Attendees play Activision Blizzard Inc.’s Overwatch computer game at the AOC Open e-Sports event in Tokyo, Japan. (Photographer: Akio Kon/Bloomberg)

Have You Considered Majoring in ‘Overwatch’?

(Bloomberg Businessweek) -- It’s a scene unfolding at thousands of “cram schools” across South Korea: A dozen kids huddle in a fluorescent-lit classroom, staring mutely as an instructor drones on. Except at these particular academies, luminous displays and tricked-out headphones stand in for textbooks and highlighters. Also, the teacher is a millennial hipster who imparts wisdom such as “Don’t expect to pass under this bridge without a fight.” Shouts and high-fives erupt sporadically.

That’s because these teens aren’t cramming for college—they’re gunning to become esports champions. Professional video gaming began in South Korea more than a decade ago, giving rise to leagues that now pack stadiums and draw hundreds of thousands of eyeballs to Twitch livestreams for tournaments. With esports maturing into a $13 billion global concern in which heavyweights from Activision Blizzard Inc. to Inc. and Tencent Holdings Ltd. are setting up leagues and securing streaming rights, kids as young as 12 are enrolling at academies popping up around Seoul. These schools exist for one purpose: grooming virtual death dealers for the rigors of esports’ noon-to-2 a.m. grind.

Choi Min-ji, a bespectacled 16-year-old, commutes for more than an hour and forks over 500,000 won ($440) a month to attend three-hour-long weekly sessions at GameCoach Academy, a slick outfit in a run-down industrial district. K-pop blares 24/7, and the hallways are emblazoned with glossy championship certificates. GameCoach specializes in three of the most popular esports games: Overwatch, League of Legends, and PlayerUnknown’s Battlegrounds (for all its success abroad, Fortnite hasn’t captivated the Korean pro circuit). Choi, one of the school’s 120 aspiring pros, considers himself lucky. “Times change, and I think dreams change too,” he says, ­fidgeting. “I’ve always liked games, and I might as well be successful in my life by playing games. It’s something my parents now agree on.”

Many of the world’s top players hail from ­gaming-mad South Korea, in turn boosting homegrown companies such as Netmarble Corp., which last year pulled off the nation’s biggest initial public offering since 2010, and Kakao Corp., a unit of which will soon go public. At least three ESPN-style channels air StarCraft and PlayerUnknown’s Battlegrounds matches around-the-clock, and pros are mobbed by autograph seekers at gaming festivals. Legends such as Lim Yo-hwan, a former StarCraft champion, earn hundreds of thousands of dollars a year.

Professional gaming wannabes in any country can take video-based courses online for as little as $50 a pop, but South Korea’s brick-and-mortar academies promise unparalleled face-to-face TLC. The government has granted them the same legal status as the country’s infamous hagwon cram schools, which prep children for the rigors of college entrance exams. GameCoach was founded a year and a half ago by Bigpicture Interactive Co., which runs an Overwatch team. Its instructors are drawn from the pro ranks, and a few students already have made the leap.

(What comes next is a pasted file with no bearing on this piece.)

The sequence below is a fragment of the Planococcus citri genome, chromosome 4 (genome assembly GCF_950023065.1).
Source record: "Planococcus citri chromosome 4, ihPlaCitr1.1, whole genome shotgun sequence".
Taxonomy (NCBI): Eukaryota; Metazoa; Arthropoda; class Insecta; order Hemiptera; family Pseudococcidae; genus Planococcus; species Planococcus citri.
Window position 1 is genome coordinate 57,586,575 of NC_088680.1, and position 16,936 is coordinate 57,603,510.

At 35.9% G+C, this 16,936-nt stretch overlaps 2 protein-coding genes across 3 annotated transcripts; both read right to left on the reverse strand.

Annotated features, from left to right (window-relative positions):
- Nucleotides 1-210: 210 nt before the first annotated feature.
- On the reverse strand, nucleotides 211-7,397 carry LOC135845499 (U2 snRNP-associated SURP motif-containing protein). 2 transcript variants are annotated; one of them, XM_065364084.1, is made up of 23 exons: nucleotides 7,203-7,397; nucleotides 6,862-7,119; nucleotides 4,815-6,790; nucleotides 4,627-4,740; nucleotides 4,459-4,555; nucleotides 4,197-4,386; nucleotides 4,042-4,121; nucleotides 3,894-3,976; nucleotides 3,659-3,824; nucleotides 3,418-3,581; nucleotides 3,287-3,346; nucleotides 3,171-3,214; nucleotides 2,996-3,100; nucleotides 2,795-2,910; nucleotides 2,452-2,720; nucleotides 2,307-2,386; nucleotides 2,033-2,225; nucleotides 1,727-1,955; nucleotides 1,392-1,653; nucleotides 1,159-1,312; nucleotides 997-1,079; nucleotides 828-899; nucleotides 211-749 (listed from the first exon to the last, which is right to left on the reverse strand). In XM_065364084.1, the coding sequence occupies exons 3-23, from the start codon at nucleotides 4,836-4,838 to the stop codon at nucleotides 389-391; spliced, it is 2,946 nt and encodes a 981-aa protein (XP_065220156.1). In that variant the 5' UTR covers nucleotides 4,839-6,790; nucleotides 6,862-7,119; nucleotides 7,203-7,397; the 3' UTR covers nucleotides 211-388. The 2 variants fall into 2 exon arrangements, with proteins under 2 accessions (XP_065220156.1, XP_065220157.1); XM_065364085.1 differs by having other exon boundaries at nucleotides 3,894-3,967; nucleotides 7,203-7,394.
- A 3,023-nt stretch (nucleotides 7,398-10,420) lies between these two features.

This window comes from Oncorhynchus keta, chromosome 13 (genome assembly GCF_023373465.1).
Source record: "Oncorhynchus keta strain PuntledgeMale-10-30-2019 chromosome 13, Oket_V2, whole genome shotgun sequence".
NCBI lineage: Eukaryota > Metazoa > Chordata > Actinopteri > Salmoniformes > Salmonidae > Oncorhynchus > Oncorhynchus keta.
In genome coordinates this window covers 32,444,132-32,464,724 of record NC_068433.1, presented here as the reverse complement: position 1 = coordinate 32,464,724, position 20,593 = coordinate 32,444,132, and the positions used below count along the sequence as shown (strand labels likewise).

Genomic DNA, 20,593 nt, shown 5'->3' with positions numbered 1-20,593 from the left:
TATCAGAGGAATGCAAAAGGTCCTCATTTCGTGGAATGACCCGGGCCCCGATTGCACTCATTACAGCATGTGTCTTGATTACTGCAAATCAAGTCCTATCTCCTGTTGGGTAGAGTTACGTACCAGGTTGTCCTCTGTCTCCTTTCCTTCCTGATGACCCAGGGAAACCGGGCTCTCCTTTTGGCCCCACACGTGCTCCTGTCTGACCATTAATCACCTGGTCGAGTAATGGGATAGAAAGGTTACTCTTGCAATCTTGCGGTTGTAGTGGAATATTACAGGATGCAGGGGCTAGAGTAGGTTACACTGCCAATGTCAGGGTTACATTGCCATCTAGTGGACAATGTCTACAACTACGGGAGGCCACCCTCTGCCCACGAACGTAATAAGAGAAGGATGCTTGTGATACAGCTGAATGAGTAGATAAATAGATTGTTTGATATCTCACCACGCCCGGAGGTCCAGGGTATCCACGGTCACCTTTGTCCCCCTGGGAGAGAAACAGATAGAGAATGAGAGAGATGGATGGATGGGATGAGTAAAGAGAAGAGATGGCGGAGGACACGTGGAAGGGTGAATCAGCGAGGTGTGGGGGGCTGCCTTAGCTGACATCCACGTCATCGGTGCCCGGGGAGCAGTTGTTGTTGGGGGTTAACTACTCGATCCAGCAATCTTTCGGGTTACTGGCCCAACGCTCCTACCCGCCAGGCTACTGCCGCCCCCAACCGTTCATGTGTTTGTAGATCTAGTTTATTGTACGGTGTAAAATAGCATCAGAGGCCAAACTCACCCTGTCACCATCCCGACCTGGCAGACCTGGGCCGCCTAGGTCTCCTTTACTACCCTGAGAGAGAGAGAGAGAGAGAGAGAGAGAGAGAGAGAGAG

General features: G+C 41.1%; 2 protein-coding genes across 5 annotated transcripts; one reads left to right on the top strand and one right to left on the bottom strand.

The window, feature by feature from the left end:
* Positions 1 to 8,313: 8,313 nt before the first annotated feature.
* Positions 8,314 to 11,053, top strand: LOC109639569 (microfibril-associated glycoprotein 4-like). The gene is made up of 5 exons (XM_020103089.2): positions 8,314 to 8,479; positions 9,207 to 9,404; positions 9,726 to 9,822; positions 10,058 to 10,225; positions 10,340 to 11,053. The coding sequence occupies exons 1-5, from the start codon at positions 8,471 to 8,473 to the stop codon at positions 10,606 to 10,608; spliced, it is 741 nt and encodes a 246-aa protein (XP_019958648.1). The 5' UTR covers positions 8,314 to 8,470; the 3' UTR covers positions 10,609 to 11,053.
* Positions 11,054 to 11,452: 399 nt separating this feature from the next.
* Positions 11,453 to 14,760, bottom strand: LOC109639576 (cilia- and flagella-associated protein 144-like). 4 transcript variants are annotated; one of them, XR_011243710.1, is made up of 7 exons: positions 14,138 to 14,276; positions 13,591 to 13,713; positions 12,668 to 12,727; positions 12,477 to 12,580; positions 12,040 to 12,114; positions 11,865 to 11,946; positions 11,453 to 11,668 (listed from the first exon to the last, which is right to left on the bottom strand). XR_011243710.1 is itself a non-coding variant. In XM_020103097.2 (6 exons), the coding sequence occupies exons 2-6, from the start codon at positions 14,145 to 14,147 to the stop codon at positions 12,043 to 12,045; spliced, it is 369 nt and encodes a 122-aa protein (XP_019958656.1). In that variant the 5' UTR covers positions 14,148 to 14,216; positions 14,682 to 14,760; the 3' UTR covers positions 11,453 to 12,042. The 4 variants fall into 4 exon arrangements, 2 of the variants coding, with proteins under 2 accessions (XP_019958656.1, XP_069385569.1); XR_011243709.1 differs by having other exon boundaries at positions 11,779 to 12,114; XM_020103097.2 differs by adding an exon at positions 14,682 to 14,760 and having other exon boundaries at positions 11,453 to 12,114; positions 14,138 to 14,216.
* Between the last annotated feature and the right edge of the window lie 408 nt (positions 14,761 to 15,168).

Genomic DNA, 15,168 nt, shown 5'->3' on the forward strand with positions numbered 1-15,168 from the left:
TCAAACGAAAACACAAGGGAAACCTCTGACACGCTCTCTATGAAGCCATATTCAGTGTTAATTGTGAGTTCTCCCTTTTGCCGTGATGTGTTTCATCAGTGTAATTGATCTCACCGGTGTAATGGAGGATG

Lee Seung-hun, director of GameCoach, says, “We don’t just teach gaming tactics. We teach gaming manners too.” These might include how to properly address opponents (and deflect their trash talking), how to build a reputation online, and especially how to stay cool when matches get tight. “Gaming’s like math,” Lee says, gesturing to the scorecards and team jerseys decorating his office. “What we do is help the students break through.”

At one lesson, a quartet of rapt teens surrounds the display of their instructor, Kim Hyo-han, guzzling free cans of Red Bull while he dispenses tips on Overwatch, a first-person shooting game in which teams of players hunt one another on a patch of terrain. “How many times do you think you’re going to be engaged here?” Kim asks, swiveling his mouse around a complex map. “Four would be more than usual, but be prepared to fight at least here, here, and here.” The students watch attentively and respond enthusiastically to questions. Later, they’ll play each other, and sometimes pros, to test their skills.

Despite the growth of esports, parents still take some convincing. “It wasn’t an easy decision,” says Choi’s mother, Park Hyun-jung. “But Min-ji wanted this more than anything he’d ever wished for, and we thought we might as well support him all the way if we were going to let him play. It’s definitely better than seeing our kid seclude himself in a cybercafe and harbor a grudge against us.”

Choi has no illusions about his chances, but he and his peers crave the money and glamour promised by a pro career. “I’ve grown more anxious than excited now that I’ve seen it takes a lot more skills to be a pro,” he says. He’s weighing his options. “I’m thinking of drawing fans by sharing on YouTube what I know about games—particularly Overwatch, which I’m good at.” A good education, as they say, broadens the horizons.

To contact the editor responsible for this story: Jeremy Keehn at, Robert FennerEdwin Chan

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